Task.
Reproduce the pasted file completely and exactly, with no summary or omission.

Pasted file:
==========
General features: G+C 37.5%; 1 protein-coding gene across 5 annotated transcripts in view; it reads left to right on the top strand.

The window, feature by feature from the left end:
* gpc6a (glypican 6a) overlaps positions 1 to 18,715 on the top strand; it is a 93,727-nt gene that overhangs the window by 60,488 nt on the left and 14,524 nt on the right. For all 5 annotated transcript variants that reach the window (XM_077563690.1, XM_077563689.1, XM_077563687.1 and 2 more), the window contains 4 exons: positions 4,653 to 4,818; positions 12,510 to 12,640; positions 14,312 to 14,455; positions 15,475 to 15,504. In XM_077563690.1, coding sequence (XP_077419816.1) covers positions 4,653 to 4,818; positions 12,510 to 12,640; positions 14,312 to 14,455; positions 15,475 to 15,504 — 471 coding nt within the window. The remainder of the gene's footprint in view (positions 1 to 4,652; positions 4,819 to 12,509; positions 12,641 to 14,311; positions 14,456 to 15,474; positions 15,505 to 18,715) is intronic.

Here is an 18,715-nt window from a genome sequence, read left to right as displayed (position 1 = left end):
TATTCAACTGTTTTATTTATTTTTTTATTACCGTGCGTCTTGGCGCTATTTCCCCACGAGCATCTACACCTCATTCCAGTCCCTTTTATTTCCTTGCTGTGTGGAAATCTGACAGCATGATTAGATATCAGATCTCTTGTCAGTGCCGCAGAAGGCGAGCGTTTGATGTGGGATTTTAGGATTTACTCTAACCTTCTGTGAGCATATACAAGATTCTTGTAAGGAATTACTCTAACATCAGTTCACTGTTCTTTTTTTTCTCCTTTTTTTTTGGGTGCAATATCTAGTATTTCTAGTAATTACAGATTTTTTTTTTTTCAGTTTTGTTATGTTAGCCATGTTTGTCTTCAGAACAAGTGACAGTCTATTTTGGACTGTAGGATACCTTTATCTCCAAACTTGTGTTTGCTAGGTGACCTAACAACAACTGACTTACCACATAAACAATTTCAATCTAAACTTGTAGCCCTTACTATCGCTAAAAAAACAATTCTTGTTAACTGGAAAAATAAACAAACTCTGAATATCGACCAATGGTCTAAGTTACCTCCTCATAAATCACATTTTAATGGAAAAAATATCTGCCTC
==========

General features: G+C 37.5%; 1 protein-coding gene across 5 annotated transcripts in view; it reads left to right on the top strand.

The window, feature by feature from the left end:
* gpc6a (glypican 6a) overlaps positions 1 to 18,715 on the top strand; it is a 93,727-nt gene that overhangs the window by 60,488 nt on the left and 14,524 nt on the right. For all 5 annotated transcript variants that reach the window (XM_077563690.1, XM_077563689.1, XM_077563687.1 and 2 more), the window contains 4 exons: positions 4,653 to 4,818; positions 12,510 to 12,640; positions 14,312 to 14,455; positions 15,475 to 15,504. In XM_077563690.1, coding sequence (XP_077419816.1) covers positions 4,653 to 4,818; positions 12,510 to 12,640; positions 14,312 to 14,455; positions 15,475 to 15,504 — 471 coding nt within the window. The remainder of the gene's footprint in view (positions 1 to 4,652; positions 4,819 to 12,509; positions 12,641 to 14,311; positions 14,456 to 15,474; positions 15,505 to 18,715) is intronic.

Here is an 18,715-nt window from a genome sequence, read left to right as displayed (position 1 = left end):
TATTCAACTGTTTTATTTATTTTTTTATTACCGTGCGTCTTGGCGCTATTTCCCCACGAGCATCTACACCTCATTCCAGTCCCTTTTATTTCCTTGCTGTGTGGAAATCTGACAGCATGATTAGATATCAGATCTCTTGTCAGTGCCGCAGAAGGCGAGCGTTTGATGTGGGATTTTAGGATTTACTCTAACCTTCTGTGAGCATATACAAGATTCTTGTAAGGAATTACTCTAACATCAGTTCACTGTTCTTTTTTTTCTCCTTTTTTTTTGGGTGCAATATCTAGTATTTCTAGTAATTACAGATTTTTTTTTTTTCAGTTTTGTTATGTTAGCCATGTTTGTCTTCAGAACAAGTGACAGTCTATTTTGGACTGTAGGATACCTTTATCTCCAAACTTGTGTTTGCTAGGTGACCTAACAACAACTGACTTACCACATAAACAATTTCAATCTAAACTTGTAGCCCTTACTATCGCTAAAAAAACAATTCTTGTTAACTGGAAAAATAAACAAACTCTGAATATCGACCAATGGTCTAAGTTACCTCCTCATAAATCACATTTTAATGGAAAAAATATCTGCCTC